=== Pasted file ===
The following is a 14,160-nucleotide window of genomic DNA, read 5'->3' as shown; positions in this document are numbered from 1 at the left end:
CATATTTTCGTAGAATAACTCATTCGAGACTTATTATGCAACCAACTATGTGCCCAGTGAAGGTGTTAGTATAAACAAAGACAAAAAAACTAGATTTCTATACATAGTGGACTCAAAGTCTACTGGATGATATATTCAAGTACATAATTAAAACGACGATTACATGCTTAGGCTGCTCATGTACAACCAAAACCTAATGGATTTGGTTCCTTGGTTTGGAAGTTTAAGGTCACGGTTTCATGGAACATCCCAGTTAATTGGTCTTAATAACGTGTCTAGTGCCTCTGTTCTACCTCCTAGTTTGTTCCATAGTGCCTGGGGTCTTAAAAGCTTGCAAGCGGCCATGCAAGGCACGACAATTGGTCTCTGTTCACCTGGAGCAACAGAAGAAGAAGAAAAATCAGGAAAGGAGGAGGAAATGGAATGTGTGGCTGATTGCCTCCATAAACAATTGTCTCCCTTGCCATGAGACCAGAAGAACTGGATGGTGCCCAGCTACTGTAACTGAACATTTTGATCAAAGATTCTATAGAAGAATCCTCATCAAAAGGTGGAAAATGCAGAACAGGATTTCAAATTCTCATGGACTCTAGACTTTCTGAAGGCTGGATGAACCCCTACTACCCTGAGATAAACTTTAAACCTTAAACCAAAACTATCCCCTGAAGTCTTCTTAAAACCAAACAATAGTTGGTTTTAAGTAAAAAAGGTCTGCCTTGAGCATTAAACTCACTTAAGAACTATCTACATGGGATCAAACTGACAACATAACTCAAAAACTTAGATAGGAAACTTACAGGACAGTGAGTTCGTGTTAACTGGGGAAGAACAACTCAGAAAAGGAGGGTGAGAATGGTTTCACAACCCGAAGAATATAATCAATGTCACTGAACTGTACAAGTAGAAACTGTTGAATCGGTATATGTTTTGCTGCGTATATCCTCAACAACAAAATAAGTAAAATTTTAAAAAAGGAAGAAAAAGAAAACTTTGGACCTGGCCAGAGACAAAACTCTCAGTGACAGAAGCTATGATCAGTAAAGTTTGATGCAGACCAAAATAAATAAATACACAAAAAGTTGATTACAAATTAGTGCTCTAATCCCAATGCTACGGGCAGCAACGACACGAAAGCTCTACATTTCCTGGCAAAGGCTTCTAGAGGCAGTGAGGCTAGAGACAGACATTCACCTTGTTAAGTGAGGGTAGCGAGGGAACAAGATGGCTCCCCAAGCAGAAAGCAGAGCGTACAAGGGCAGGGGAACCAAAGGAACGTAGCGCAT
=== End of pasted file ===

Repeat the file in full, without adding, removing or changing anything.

The following is a 14,160-nucleotide window of genomic DNA, read 5'->3' as shown; positions in this document are numbered from 1 at the left end:
CATATTTTCGTAGAATAACTCATTCGAGACTTATTATGCAACCAACTATGTGCCCAGTGAAGGTGTTAGTATAAACAAAGACAAAAAAACTAGATTTCTATACATAGTGGACTCAAAGTCTACTGGATGATATATTCAAGTACATAATTAAAACGACGATTACATGCTTAGGCTGCTCATGTACAACCAAAACCTAATGGATTTGGTTCCTTGGTTTGGAAGTTTAAGGTCACGGTTTCATGGAACATCCCAGTTAATTGGTCTTAATAACGTGTCTAGTGCCTCTGTTCTACCTCCTAGTTTGTTCCATAGTGCCTGGGGTCTTAAAAGCTTGCAAGCGGCCATGCAAGGCACGACAATTGGTCTCTGTTCACCTGGAGCAACAGAAGAAGAAGAAAAATCAGGAAAGGAGGAGGAAATGGAATGTGTGGCTGATTGCCTCCATAAACAATTGTCTCCCTTGCCATGAGACCAGAAGAACTGGATGGTGCCCAGCTACTGTAACTGAACATTTTGATCAAAGATTCTATAGAAGAATCCTCATCAAAAGGTGGAAAATGCAGAACAGGATTTCAAATTCTCATGGACTCTAGACTTTCTGAAGGCTGGATGAACCCCTACTACCCTGAGATAAACTTTAAACCTTAAACCAAAACTATCCCCTGAAGTCTTCTTAAAACCAAACAATAGTTGGTTTTAAGTAAAAAAGGTCTGCCTTGAGCATTAAACTCACTTAAGAACTATCTACATGGGATCAAACTGACAACATAACTCAAAAACTTAGATAGGAAACTTACAGGACAGTGAGTTCGTGTTAACTGGGGAAGAACAACTCAGAAAAGGAGGGTGAGAATGGTTTCACAACCCGAAGAATATAATCAATGTCACTGAACTGTACAAGTAGAAACTGTTGAATCGGTATATGTTTTGCTGCGTATATCCTCAACAACAAAATAAGTAAAATTTTAAAAAAGGAAGAAAAAGAAAACTTTGGACCTGGCCAGAGACAAAACTCTCAGTGACAGAAGCTATGATCAGTAAAGTTTGATGCAGACCAAAATAAATAAATACACAAAAAGTTGATTACAAATTAGTGCTCTAATCCCAATGCTACGGGCAGCAACGACACGAAAGCTCTACATTTCCTGGCAAAGGCTTCTAGAGGCAGTGAGGCTAGAGACAGACATTCACCTTGTTAAGTGAGGGTAGCGAGGGAACAAGATGGCTCCCCAAGCAGAAAGCAGAGCGTACAAGGGCAGGGGAACCAAAGGAACGTAGCGCAT